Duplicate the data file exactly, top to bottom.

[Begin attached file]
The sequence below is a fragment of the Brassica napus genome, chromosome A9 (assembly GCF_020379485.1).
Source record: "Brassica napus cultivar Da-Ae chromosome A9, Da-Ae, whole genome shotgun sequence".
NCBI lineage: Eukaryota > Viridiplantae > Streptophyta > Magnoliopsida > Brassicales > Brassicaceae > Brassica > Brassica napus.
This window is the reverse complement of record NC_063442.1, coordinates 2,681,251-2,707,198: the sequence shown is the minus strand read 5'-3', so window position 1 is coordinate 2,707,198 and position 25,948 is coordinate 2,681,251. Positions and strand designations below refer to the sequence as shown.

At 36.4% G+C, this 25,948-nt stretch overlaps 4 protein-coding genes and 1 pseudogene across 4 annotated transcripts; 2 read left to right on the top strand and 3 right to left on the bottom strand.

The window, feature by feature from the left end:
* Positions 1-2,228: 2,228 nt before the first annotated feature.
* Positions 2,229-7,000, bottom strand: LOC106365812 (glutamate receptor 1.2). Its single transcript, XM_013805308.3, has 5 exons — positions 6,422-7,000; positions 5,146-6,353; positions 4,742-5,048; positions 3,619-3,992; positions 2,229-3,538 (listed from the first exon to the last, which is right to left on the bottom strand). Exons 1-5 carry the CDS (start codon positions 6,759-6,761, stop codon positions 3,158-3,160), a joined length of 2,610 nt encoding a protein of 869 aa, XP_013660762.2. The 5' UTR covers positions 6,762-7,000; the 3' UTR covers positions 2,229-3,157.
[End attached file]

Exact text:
The sequence below is a fragment of the Brassica napus genome, chromosome A9 (assembly GCF_020379485.1).
Source record: "Brassica napus cultivar Da-Ae chromosome A9, Da-Ae, whole genome shotgun sequence".
NCBI lineage: Eukaryota > Viridiplantae > Streptophyta > Magnoliopsida > Brassicales > Brassicaceae > Brassica > Brassica napus.
This window is the reverse complement of record NC_063442.1, coordinates 2,681,251-2,707,198: the sequence shown is the minus strand read 5'-3', so window position 1 is coordinate 2,707,198 and position 25,948 is coordinate 2,681,251. Positions and strand designations below refer to the sequence as shown.

At 36.4% G+C, this 25,948-nt stretch overlaps 4 protein-coding genes and 1 pseudogene across 4 annotated transcripts; 2 read left to right on the top strand and 3 right to left on the bottom strand.

The window, feature by feature from the left end:
* Positions 1-2,228: 2,228 nt before the first annotated feature.
* Positions 2,229-7,000, bottom strand: LOC106365812 (glutamate receptor 1.2). Its single transcript, XM_013805308.3, has 5 exons — positions 6,422-7,000; positions 5,146-6,353; positions 4,742-5,048; positions 3,619-3,992; positions 2,229-3,538 (listed from the first exon to the last, which is right to left on the bottom strand). Exons 1-5 carry the CDS (start codon positions 6,759-6,761, stop codon positions 3,158-3,160), a joined length of 2,610 nt encoding a protein of 869 aa, XP_013660762.2. The 5' UTR covers positions 6,762-7,000; the 3' UTR covers positions 2,229-3,157.